Thursday, November 24, 2011

Torah Study & Working: Shulchan Aruch (156) vs Mishneh Berura

Shulchan Aruch  (O.H.#156): After a session of Torah study go to work. This is because all Torah which is not combined with a job will eventually come to nothing and will lead to sin… Nevertheless one should not make his work the chief focus of his life but rather secondary to his Torah and in this manner both with flourish…

Rambam (Hilchos Talmud Torah 3:10)Whoever decides that he will study Torah and not have a job and therefore will be financed from tzedaka – disgraces G‑d (chilulul HaShem), degrades the Torah and extinguishes the light of religion and causes evil to himself and removes his life from the World to Come. That is because it is prohibited to benefit from the words of Torah in this world. Our Sages said that whoever benefits from words of Torah takes his life from the world. Furthermore they commanded not to make Torah into a crown to be elevated in the eyes of others nor should Torah be used as a shovel to dig with. Furthermore they said to love work and to hate the rabbinate. They also said that all Torah which is not accompanied by a job will in the end be lost and will bring about sin and that in the end such a person will end up stealing from others.

Avos(2:2): It is wonderful to combine Torah study with a worldly occupation because the efforts invested in both cause sin to be forgotten. And all Torah study which is not combined with worldly occupation eventually comes to nothing and brings sin in its trail…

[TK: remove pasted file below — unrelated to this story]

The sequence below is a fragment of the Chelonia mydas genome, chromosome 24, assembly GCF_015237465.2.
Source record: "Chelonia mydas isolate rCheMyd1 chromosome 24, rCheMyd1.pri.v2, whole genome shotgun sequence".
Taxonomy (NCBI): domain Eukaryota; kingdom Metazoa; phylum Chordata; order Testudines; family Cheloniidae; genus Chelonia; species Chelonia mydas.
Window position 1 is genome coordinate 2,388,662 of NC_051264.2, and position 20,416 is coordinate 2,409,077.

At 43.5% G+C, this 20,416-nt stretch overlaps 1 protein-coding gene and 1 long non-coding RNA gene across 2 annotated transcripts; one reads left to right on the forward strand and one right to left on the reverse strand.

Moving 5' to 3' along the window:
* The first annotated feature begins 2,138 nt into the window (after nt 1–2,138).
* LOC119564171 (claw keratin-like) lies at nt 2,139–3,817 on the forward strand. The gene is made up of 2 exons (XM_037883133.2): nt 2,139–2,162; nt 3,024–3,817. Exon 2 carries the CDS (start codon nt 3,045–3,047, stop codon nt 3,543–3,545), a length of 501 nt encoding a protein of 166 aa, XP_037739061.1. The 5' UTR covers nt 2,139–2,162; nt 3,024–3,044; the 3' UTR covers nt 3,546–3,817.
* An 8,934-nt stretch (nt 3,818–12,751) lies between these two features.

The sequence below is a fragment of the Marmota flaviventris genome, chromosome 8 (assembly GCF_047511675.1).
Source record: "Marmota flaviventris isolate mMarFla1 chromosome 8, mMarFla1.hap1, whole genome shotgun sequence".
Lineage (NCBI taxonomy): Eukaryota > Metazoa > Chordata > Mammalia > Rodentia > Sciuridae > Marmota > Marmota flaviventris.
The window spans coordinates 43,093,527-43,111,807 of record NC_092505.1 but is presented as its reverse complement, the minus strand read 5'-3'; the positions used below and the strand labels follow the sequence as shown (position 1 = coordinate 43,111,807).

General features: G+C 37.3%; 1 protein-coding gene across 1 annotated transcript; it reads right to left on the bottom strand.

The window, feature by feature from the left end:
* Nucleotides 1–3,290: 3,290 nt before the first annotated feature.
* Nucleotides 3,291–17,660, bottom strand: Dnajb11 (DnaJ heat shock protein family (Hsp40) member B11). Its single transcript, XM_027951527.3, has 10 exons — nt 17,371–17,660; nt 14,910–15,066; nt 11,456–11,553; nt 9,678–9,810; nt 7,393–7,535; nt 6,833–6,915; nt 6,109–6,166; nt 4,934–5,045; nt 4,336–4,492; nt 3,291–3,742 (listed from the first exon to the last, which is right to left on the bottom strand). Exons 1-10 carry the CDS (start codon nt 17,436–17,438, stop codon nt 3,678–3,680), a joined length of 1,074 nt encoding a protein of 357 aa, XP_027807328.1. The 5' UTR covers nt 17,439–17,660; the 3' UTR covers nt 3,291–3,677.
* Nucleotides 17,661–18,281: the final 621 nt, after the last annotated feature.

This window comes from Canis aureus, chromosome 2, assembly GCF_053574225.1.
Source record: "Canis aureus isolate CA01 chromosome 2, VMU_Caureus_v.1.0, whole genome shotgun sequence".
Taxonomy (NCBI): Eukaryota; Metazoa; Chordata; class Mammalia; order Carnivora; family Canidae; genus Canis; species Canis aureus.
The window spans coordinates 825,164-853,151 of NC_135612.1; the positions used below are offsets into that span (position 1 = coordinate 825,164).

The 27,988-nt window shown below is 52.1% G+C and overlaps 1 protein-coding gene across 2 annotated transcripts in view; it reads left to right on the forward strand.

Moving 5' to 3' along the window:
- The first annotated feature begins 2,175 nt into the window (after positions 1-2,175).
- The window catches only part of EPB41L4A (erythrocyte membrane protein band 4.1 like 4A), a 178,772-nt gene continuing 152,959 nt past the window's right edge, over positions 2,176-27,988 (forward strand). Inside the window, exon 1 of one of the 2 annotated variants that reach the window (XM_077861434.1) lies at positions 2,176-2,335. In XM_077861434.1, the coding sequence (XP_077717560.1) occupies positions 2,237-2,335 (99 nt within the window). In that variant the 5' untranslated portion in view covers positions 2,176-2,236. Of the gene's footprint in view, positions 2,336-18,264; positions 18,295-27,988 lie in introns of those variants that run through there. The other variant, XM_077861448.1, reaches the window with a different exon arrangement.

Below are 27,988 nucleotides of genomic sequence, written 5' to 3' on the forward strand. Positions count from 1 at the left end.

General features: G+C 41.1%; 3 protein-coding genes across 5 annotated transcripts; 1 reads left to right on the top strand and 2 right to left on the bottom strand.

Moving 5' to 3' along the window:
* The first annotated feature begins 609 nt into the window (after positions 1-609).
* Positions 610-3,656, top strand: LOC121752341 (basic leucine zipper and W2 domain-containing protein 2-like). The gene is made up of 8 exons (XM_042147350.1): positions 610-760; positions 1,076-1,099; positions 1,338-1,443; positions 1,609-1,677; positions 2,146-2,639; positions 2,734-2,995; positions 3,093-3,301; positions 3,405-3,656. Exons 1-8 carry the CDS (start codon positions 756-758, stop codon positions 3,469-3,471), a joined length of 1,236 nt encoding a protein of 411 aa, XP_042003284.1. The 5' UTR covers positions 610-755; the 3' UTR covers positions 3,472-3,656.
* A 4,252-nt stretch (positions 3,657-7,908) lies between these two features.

Biur Halacha(156:1):The seforim write that this is rule is addressed to the masses since not everyone is able to have the merit to exist on the high level to be involved exclusively with Torah study. However there are always individuals who are in fact able to devote themselves totally to Torah study. [This is what is mentioned in Berachos 35b, “Many did like R’ Shimon Bar Yochai and they were not successful in Torah. That means that the masses were not successful in exclusive Torah study – but there were individuals who were]. And G‑d will surely provide them with a livelihood as the Rambam (Hilchos Shmita chapter 13) wrote, “And not just the tribe of Levi alone…”And it is obvious that if there already exist men who wish to support them in order that they devote themselves to Torah study that this directive to combine work and Torah study is not relevant. The proof for this is provided by the Yissachor-Zevulun relationship.

R’ Yishmael said that Torah study should be combined with a job. R’ Shimon Bar Yochai said that is impossible. If one ploughs, sows, reaps, threshes and winnows in the appropriate season there is no time to master Torah. In fact if one is totally devoted to serving G‑d then all his work is done for him by others… Abaye said that many have followed the advice of R’ Yishmael and  have been successful while many who have followed the advice of R’ Shimon Bar Yochai have not been successful. Raba requested his students not to come to yeshiva during the months of Nissan (in order to plant) and Tishri (in order to harvest) so that they not need to worry about sustenance during the rest of the year


  1. A man once came to the Chazon Ish asking him advice. He got 2 job offers, and he wants to know which to take.

    The first is Kashrus administrator of the rabbanut, a position in which he is confident that he would be able to change the kashrus standards in all of Israel, causing the public to eat only kosher food. If he does not take this job, they will hire someone who does not have his standards and the public who rely on this hechsher will not eat kosher (note: I do not know what the issues with the hechsher were, or how severe).

    His other choice is to be a rebbi in a yeshiva. If he does not take that job, the Yeshiva will hire a different Ben Torah, on the same level as him, so its not as if the kids are going to be less frum.